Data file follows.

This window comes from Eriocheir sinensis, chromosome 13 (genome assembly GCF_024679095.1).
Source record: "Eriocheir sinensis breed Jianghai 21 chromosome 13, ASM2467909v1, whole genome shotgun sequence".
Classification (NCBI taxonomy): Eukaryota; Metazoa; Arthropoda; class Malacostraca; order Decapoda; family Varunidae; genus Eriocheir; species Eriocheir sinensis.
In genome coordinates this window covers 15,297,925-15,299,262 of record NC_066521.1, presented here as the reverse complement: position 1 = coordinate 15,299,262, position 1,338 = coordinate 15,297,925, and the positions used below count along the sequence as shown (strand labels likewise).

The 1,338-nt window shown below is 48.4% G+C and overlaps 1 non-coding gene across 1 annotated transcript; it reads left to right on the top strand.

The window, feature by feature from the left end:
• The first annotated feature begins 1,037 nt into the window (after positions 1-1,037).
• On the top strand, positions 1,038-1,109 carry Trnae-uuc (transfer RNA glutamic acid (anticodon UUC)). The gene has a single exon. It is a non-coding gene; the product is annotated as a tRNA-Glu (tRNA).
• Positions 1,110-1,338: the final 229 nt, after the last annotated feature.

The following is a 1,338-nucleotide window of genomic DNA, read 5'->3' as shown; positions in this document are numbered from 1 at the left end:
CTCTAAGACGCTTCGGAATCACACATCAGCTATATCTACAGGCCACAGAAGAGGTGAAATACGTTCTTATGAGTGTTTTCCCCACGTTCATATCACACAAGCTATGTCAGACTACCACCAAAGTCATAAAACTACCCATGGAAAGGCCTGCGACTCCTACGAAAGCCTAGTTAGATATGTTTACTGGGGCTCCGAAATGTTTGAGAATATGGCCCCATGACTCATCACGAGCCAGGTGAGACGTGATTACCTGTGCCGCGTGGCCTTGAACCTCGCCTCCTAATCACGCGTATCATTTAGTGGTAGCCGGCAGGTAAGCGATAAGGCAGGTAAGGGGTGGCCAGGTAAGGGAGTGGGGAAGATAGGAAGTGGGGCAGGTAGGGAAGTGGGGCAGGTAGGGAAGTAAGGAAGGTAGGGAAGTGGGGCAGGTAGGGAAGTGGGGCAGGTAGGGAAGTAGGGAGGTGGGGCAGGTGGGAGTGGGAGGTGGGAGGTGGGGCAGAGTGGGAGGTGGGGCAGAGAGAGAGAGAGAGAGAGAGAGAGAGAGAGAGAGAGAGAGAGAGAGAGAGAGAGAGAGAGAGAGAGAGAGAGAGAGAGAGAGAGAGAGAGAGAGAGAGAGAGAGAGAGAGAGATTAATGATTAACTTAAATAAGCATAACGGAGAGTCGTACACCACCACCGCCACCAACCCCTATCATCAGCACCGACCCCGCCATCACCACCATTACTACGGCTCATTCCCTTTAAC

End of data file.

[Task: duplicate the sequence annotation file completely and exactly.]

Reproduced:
This window comes from Eriocheir sinensis, chromosome 13 (genome assembly GCF_024679095.1).
Source record: "Eriocheir sinensis breed Jianghai 21 chromosome 13, ASM2467909v1, whole genome shotgun sequence".
Classification (NCBI taxonomy): Eukaryota; Metazoa; Arthropoda; class Malacostraca; order Decapoda; family Varunidae; genus Eriocheir; species Eriocheir sinensis.
In genome coordinates this window covers 15,297,925-15,299,262 of record NC_066521.1, presented here as the reverse complement: position 1 = coordinate 15,299,262, position 1,338 = coordinate 15,297,925, and the positions used below count along the sequence as shown (strand labels likewise).

The 1,338-nt window shown below is 48.4% G+C and overlaps 1 non-coding gene across 1 annotated transcript; it reads left to right on the top strand.

The window, feature by feature from the left end:
• The first annotated feature begins 1,037 nt into the window (after positions 1-1,037).
• On the top strand, positions 1,038-1,109 carry Trnae-uuc (transfer RNA glutamic acid (anticodon UUC)). The gene has a single exon. It is a non-coding gene; the product is annotated as a tRNA-Glu (tRNA).
• Positions 1,110-1,338: the final 229 nt, after the last annotated feature.

The following is a 1,338-nucleotide window of genomic DNA, read 5'->3' as shown; positions in this document are numbered from 1 at the left end:
CTCTAAGACGCTTCGGAATCACACATCAGCTATATCTACAGGCCACAGAAGAGGTGAAATACGTTCTTATGAGTGTTTTCCCCACGTTCATATCACACAAGCTATGTCAGACTACCACCAAAGTCATAAAACTACCCATGGAAAGGCCTGCGACTCCTACGAAAGCCTAGTTAGATATGTTTACTGGGGCTCCGAAATGTTTGAGAATATGGCCCCATGACTCATCACGAGCCAGGTGAGACGTGATTACCTGTGCCGCGTGGCCTTGAACCTCGCCTCCTAATCACGCGTATCATTTAGTGGTAGCCGGCAGGTAAGCGATAAGGCAGGTAAGGGGTGGCCAGGTAAGGGAGTGGGGAAGATAGGAAGTGGGGCAGGTAGGGAAGTGGGGCAGGTAGGGAAGTAAGGAAGGTAGGGAAGTGGGGCAGGTAGGGAAGTGGGGCAGGTAGGGAAGTAGGGAGGTGGGGCAGGTGGGAGTGGGAGGTGGGAGGTGGGGCAGAGTGGGAGGTGGGGCAGAGAGAGAGAGAGAGAGAGAGAGAGAGAGAGAGAGAGAGAGAGAGAGAGAGAGAGAGAGAGAGAGAGAGAGAGAGAGAGAGAGAGAGAGAGAGAGAGAGAGAGAGAGAGAGAGATTAATGATTAACTTAAATAAGCATAACGGAGAGTCGTACACCACCACCGCCACCAACCCCTATCATCAGCACCGACCCCGCCATCACCACCATTACTACGGCTCATTCCCTTTAAC